Life in a ‘Phoney’ World
Commentary by Dr. Don Newbury
Adults–particularly those longer of tooth–remember when phones were simpler instruments. We even had “tele” in front of “phones.” Today, they’re used for many things—sometimes even for conversations.
My friend, author Caleb Pirtle, left his cell phone behind a few days ago. The oversight reminded him his phone– a virtual appendage–is loosening the grip he thought he once had on “being his own man.” Or is he, brilliant writer that he is, “trapped inside the sound of a dial tone,” as he claims?
Separated from his always-charged phone for mere hours, reflection beckoned. Actually, he’s been “hip-joined” with phones for decades. He once memorized the location of hundreds of pay phones on several interstates. Before cell phones, he tried to remember to take rolls of quarters required for “reaching out”–as well as reaching back. Immersed in words–spoken and written–most of his life, Caleb chooses words carefully and arranges them in fetching order. He could write an engaging piece on crow bars, and may yet. Did I mention he writes EVERY DAY? He blogs at venturegalleries.com.
One reason his writing holds up well is that he centers on experiences common to everyone. Some of us, fidgeting at this very moment, are bemoaning phones—either because they’re lost or because they’re frustrating us with their presence.
Phones help us paint ourselves into tiniest corners; our only option then, it seems, is to apply a second coat. Few situations yank our insecurity chains like phones. Like the anguished young mother–her kitchen a wreck, children screaming and the mortgage due–scrambling to find her phone.
“I wish someone would invent a phone attached to the wall, with a cord on it and a loud ring so its location is never in doubt,” she lamented.
Phones–present or AWOL–can be at the root of panic. Often without warning, it’s like other situations that compound, one example being the kindergartener arriving at school with his hair a tangled mess. Grabbing his comb, his teacher quickly parts and combs, making him more presentable.
That was strike one; strike two was on deck.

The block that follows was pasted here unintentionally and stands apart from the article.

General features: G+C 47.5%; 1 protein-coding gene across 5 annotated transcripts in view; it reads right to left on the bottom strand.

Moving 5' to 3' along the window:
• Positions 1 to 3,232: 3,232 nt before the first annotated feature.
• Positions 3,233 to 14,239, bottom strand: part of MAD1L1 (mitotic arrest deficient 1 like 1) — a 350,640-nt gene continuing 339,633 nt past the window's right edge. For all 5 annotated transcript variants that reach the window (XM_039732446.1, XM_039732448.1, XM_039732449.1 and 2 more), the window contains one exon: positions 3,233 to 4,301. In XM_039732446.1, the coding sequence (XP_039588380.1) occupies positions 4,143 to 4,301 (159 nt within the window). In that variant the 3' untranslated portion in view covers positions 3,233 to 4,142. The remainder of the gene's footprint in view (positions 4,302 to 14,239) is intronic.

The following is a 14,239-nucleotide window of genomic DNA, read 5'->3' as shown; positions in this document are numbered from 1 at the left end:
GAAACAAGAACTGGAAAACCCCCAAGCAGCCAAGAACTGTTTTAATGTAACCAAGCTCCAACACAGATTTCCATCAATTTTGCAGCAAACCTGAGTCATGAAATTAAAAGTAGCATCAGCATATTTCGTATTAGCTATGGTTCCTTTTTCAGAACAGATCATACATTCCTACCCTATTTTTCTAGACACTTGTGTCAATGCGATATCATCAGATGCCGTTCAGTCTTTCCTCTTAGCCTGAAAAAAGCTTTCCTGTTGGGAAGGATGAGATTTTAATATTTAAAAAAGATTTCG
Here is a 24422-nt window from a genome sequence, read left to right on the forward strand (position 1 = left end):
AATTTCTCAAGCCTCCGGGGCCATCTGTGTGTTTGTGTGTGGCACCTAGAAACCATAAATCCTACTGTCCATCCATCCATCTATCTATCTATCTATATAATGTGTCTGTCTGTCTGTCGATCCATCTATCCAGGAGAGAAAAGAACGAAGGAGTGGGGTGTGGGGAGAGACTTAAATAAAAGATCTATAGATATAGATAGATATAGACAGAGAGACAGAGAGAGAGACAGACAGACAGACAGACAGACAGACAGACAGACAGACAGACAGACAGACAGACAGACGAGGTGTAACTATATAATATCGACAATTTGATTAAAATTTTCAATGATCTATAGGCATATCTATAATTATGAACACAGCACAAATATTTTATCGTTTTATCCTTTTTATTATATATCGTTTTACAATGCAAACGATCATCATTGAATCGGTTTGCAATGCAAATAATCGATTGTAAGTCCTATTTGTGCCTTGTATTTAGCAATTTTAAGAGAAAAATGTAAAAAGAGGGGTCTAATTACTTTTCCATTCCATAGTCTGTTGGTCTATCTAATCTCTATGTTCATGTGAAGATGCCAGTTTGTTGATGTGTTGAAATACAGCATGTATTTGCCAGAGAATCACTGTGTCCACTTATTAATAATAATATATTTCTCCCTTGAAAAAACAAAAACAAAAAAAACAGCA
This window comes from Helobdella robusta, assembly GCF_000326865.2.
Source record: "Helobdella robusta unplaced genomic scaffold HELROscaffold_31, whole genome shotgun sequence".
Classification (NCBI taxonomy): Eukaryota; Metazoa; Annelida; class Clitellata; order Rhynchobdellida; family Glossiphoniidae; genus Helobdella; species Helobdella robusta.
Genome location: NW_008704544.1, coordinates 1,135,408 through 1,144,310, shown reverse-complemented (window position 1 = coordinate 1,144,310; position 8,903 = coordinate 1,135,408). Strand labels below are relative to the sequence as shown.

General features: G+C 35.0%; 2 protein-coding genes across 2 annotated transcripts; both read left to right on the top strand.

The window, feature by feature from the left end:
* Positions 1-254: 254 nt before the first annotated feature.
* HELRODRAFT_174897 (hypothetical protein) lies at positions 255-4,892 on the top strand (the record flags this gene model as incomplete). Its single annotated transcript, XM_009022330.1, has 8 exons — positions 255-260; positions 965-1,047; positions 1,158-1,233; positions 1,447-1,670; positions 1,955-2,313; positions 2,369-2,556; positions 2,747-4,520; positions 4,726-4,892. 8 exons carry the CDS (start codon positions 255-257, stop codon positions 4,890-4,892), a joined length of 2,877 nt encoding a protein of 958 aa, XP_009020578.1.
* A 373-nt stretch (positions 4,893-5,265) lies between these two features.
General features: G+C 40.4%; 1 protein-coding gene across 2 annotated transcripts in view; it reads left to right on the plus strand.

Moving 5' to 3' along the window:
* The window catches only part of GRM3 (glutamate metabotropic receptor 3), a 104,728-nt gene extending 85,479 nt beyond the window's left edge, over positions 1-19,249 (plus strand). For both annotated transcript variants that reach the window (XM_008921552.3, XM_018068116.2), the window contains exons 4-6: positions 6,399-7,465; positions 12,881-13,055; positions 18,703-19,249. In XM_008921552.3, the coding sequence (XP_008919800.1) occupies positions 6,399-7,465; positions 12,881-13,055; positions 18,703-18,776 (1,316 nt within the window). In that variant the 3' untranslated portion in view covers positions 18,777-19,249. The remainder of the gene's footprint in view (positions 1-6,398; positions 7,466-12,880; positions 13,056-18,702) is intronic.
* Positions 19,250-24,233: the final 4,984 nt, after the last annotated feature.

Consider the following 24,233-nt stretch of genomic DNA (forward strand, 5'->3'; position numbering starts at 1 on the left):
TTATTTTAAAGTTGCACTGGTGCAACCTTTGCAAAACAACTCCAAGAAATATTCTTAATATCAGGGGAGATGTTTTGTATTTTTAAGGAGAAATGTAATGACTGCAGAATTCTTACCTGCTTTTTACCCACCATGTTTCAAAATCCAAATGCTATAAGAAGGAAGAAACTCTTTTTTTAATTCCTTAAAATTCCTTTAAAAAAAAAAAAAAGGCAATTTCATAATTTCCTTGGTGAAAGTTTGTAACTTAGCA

Back home that afternoon, the tearful child blubbers to his mom. “I’ve had an awful day, and it was my teacher’s fault. She parts my hair on the wrong side; then, she says I’m holding my crayons in the wrong hand.”
We’ve all been there, our hair hurting by mid-morning, parted on the wrong side or not.
Phones are double-edged swords, but we cling to them, searching for that elusive “bright side” our elders vow to be out there.
I’m advantaged when an unwelcome visitor rings my doorbell. I respond, phone in hand, saying, “Doctor, thank you for calling. Now understanding the dangers of my contagion spreading, I’ll start wearing an oxygen mask immediately. I’ll avoid breathing on anyone, and will honor my 90-day quarantine.” If the visitor hasn’t already scampered, I add, “Let’s see, I know I’ve got an oxygen mask somewhere.”
We are unraveled daily by uninvited phone calls, some of which are painful. I’m amazed at calls from national firms; some of them must seemingly desperate. Perhaps the nation’s best-known appliance retailer lost our business recently when I attempted to order a small plastic dishwasher basket for silver wear. “That’ll be $69.95, plus $7.50 for shipping,” the guy said. I balked, but he called back, “What if we pay the shipping?” Caps this time: “NO!” I found the basket at a used appliance place for $5.00.
My wife, ever alert for whatever is cheaper, signed up with a new electricity provider. Her decision elicited a phone query from the company we’ve used for years. The rep wanted a chance to “beat the offer.” Next year? Maybe. I wished for an “old-time” phone receiver to slam down. That call–lumped with others seeking contributions and/or “my valuable opinion” for various polls–consumes my daily ration of dander in minutes.
Still, though, I’m grateful for life’s diminishing humorous moments. A courthouse friend said Uncle Mort stood in line 30 minutes to ask: “If I get a hip replacement, can I get a half-price gun permit, since I’d no longer be firing from both hips?”
Dr. Newbury is a speaker in the Dallas/Fort Worth Metroplex. Speaking inquiries/comments to: firstname.lastname@example.org. Web site: www.speakerdoc.com. Archived at venturegalleries.com, newbury blog.